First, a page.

Although East Coast fever can be controlled by treating infected animals with anti-parasitic drugs and by regularly spraying or dipping animals with anti-tick chemicals, these methods are difficult to apply and costly for poor livestock keepers. Vaccination offers a more sustainable means of controlling the disease.
Cattle can be immunized against the disease by infecting them with live parasites while simultaneously treating the animals with long-acting antibiotics. Because several strains of the parasite exist in the field, this vaccination comprises a mixture of strains. A vaccine cocktail mixing three parasite strains is being used successfully in some endemic countries, but applying this so-called ‘live vaccine’ remains hindered by difficulties in maintaining the quality of the vaccine material and in finding ways to distribute the vaccine, which needs to be kept cold, cost-effectively to widely dispersed cattle herders. In addition, it remains uncertain whether the current mix of parasite strains in the vaccine is optimal for obtaining robust immunity.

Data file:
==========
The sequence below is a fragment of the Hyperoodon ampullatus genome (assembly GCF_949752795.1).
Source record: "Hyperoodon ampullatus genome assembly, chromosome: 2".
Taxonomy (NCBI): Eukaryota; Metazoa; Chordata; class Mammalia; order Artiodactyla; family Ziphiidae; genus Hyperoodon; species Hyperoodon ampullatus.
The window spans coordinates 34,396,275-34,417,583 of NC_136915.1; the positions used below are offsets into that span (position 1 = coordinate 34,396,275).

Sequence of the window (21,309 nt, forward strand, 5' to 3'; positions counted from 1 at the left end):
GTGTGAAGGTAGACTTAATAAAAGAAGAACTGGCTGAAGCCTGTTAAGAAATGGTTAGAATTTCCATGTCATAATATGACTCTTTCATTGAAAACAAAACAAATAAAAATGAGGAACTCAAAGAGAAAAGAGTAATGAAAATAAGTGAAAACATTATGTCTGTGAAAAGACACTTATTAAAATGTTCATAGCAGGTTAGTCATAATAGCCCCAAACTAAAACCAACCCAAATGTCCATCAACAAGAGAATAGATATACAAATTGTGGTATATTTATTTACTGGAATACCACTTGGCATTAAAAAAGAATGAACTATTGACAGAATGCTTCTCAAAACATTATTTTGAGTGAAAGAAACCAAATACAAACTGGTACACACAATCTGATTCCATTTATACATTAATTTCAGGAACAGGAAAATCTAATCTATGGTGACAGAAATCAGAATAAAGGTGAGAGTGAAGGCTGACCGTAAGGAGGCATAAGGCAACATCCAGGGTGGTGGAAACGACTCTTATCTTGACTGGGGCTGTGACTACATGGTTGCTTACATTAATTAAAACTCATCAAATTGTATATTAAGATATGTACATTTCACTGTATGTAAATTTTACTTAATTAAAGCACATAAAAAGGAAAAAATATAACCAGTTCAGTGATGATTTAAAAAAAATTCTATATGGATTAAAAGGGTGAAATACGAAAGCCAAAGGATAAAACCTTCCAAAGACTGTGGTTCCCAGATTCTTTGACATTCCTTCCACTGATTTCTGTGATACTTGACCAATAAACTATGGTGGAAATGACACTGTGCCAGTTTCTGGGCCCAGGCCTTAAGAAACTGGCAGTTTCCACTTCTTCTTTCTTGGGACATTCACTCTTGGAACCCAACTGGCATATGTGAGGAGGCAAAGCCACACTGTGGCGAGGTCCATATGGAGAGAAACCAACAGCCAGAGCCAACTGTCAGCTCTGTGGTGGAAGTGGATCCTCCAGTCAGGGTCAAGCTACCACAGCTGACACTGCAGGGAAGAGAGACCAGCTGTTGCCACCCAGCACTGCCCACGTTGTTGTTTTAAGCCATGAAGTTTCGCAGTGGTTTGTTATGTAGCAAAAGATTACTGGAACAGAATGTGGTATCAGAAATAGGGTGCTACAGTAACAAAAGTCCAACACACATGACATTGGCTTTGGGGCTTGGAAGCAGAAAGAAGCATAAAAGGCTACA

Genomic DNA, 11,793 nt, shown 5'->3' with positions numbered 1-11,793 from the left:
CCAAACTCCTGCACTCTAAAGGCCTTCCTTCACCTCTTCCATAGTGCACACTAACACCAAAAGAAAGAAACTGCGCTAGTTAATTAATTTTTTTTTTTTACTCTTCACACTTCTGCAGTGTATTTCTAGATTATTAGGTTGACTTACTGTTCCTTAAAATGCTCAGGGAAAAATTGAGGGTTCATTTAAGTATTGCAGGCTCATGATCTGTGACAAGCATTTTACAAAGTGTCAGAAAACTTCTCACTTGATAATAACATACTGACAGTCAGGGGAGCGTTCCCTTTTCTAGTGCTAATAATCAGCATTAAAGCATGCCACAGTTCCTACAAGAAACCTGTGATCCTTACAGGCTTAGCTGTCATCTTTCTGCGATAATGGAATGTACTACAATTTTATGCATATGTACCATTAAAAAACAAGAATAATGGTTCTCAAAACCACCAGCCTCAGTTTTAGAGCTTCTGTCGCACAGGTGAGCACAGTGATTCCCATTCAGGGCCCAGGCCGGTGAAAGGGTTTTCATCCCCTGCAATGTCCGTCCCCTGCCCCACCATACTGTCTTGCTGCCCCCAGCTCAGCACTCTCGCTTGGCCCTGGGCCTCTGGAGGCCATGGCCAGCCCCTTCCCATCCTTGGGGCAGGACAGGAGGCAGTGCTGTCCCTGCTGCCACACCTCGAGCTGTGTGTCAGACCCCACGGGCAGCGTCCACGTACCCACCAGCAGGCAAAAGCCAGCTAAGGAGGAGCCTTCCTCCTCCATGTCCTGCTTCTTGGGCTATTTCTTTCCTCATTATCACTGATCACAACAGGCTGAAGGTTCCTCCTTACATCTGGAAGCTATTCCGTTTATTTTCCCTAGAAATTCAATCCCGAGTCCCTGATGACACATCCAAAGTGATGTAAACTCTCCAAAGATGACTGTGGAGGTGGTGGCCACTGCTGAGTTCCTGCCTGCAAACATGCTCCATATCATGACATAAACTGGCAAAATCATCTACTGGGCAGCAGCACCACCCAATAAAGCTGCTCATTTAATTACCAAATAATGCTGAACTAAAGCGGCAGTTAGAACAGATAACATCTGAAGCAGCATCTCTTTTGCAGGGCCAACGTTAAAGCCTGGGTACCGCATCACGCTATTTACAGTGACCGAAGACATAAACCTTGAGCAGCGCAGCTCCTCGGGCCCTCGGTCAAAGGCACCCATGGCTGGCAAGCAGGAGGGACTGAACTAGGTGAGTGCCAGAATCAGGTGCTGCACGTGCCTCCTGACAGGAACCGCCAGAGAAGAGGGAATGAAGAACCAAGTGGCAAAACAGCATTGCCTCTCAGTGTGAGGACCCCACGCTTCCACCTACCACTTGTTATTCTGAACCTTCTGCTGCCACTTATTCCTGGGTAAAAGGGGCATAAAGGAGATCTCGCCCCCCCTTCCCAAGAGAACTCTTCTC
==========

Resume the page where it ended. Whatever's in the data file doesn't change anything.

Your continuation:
Recent studies of East Coast fever have shown that the so-called ‘protective’ proteins of the causative parasite—that is, the antigenic molecules that are recognized by the T lymphocytes of the bovine immune system and thus help animals fight development of disease—vary among the different strains of the parasite that exist in the field. This project will build on these advances to investigate the nature and extent of variability in these antigens between parasite strains. This knowledge will help scientists understand the factors that determine which parasite strains induce protective immune responses in animals that have been vaccinated.
Results of the project should provide methods for maintaining high quality of the current live vaccine and identifying parasite strains that could be incorporated into an improved second-generation live vaccine. The information should also help researchers design new, genetically engineered, vaccines, which comprise not whole parasites but rather antigenic molecules of the parasite—and thus are safer, cheaper and easier to distribute than the current live vaccine.